So this summer, my dad gave me an ultimatum. By the time of his birthday this year (which is November 5th), I had to have an electronics installation ready to give as a present. That forced me to get 'unstuck', and get to work.
The result so far is a tall stack of electronics. With on the third floor: a shiny 8x8 LED matrix:
There's nothing much special about the LED matrix -- it has 16 pins: 8 are to drive the anodes of the columns, 8 are to drive the cathodes of the rows. Standard-issue multiplexing.
Second floor: the 4017 to drive the row cathodes, and a 64 KBit EEPROM with an I2C interface.
Here's a detail of the transistors that drive the cathodes:
The cathodes of the rows of the LED matrix feed into the collector of the transistor. If a current is applied to the base of the transistor, it allows the current to flow out of the emitter -- which means that that row of LEDs will light up if there is any voltage applied to the anodes of the columns. A 4017 is a 'decade counter', which means that it has ten outputs -- only one of which is high at any time. By pulsing a single pin, the output advances one position. Ideally suited for this application, even though I only need eight outputs to drive the eight rows.
First floor: a 4094 shift register to drive the anodes of the columns, and a 12F683 programmed with the ORB firmware.
The 4094 is a shift register with 8 outputs. Using only 2 pins, I can 'clock in' bits into the shift register via a serial protocol. One pin is the data (which I pull high for a 1, low for a 0), and the other is the clock (when it is pulled high, the bit that is present on the data-line is clocked in). When I have clocked ineight bits, I pull the strobe pin high, and the last eight bits to be clocked in will be put on the outputs.
I only need eight outputs in this application, but the cool thing about shift registers is that you can chain them to create 16, 24 or even more outputs -- all of which you can control by using only 3 pins.
Ground floor: a 16F628a to drive it all.
The 16F628a is my favourite workhorse PIC. A lot of hobby projects were made with the 16F84, and this chip is almost pin-compatible with that old one - except it is cheaper and has more features such as a built-in serial port.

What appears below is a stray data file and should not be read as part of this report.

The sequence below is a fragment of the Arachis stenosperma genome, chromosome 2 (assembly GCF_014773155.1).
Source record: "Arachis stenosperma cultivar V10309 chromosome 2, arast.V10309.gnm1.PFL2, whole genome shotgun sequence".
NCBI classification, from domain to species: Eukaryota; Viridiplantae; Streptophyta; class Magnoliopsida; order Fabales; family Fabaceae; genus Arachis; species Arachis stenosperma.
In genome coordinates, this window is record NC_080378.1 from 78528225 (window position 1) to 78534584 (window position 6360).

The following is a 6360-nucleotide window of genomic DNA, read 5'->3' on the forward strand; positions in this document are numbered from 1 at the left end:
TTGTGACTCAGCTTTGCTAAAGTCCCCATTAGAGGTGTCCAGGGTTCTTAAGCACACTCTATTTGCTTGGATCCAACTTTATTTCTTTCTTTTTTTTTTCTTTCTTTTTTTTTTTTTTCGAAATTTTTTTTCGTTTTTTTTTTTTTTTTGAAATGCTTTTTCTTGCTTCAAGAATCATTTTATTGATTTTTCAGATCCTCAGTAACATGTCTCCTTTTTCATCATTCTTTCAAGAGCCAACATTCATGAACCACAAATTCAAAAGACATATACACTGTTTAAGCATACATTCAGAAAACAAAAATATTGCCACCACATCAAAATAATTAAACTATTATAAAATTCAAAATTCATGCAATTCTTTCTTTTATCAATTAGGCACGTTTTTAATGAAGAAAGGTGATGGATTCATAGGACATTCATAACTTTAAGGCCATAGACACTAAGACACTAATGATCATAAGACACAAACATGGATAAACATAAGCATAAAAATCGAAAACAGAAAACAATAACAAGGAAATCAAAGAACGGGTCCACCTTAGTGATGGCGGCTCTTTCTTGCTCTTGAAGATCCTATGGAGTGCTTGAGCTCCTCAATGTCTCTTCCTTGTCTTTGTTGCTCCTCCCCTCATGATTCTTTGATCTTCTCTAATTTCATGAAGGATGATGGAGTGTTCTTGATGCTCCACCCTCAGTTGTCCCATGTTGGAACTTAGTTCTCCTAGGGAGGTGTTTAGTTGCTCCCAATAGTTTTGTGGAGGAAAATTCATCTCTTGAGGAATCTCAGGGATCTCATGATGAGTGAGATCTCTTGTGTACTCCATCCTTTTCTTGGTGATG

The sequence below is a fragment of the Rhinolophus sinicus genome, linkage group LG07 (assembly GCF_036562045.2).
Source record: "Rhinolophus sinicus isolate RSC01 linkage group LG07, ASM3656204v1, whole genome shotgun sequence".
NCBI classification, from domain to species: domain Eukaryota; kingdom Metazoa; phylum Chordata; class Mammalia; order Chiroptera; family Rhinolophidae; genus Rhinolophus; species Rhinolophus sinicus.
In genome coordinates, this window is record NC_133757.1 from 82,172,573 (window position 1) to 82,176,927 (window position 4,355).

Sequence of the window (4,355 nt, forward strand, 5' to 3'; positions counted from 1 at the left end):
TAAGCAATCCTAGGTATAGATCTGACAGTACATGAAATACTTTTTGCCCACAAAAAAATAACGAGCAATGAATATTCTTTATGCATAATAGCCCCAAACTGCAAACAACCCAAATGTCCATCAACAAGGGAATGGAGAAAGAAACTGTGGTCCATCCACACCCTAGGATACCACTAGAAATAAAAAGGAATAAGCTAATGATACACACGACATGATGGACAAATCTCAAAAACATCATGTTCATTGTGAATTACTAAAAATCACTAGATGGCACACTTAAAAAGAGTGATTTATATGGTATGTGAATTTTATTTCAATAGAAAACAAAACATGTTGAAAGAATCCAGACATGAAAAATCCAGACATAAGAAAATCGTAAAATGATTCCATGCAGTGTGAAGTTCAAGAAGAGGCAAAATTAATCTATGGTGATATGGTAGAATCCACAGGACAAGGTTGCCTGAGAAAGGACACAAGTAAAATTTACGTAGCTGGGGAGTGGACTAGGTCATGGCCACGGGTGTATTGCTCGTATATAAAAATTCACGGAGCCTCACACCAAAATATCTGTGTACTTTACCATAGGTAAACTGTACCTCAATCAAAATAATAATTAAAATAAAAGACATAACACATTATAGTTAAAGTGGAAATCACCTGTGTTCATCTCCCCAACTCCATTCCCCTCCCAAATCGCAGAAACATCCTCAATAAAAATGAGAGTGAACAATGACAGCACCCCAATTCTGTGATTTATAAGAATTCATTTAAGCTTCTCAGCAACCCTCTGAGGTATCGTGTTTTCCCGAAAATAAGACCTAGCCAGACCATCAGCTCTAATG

The PIC will communicate with the EEPROM through the 2-pin I2C protocol. The pins have to be pulled high when not in used, so I placed pull-up resistors (of 10K Ohm) between the PIC and the EEPROM:
A pull-up resistor is connected to the positive voltage on one end, and to a pin/button/whatever on the other end. High values are preferred, so as to minimize the current drawn. This makes sure that, when nothing pulls the pin low (in this case: either the PIC or the EEPROM), it registeres as high.
The reverse of a pull-up resistor is... a pull-down resistor. These are for the two buttons. When they're not pressed, their pins register as a 0.
Basement: the plumbing.
In this case, a MAX232 serial port level converter, and a 7805 voltage regulator.
A detail of the power supply:
Due to height constraints, I had to place the 7805 (to the left) and the giant elco on their sides, which gave problems with placing the other components...
A detail of the MAX232 and its attendant elcos:
The MAX232 changes the RS232 voltage levels of the serial port (-12V and +12V) into 0V and +5V, which is what the serial port in the microcontroller understands.
There are no connections for external things on this board: there is no room for such. But you have to have a power terminal, a serial port and the two buttons on there somewhere. I solved that by using angled pins, and soldering those to the underside of the board:
Here is the same pinheader with a power socket inserted:
And it all adds up to a tall stack!
This is the stack in front.
And this is from an angle. You can see how I made the connection between the layers: male header pins soldered to the underside of the board, and female header pins soldered above the boards below. Works like a charm!
I haven't started on the firmware yet, but I think I will add an in-circuit programming header to the board with the PIC, so that I can reprogram the PIC without having to disassemble the whole stack if I want to add new functionality.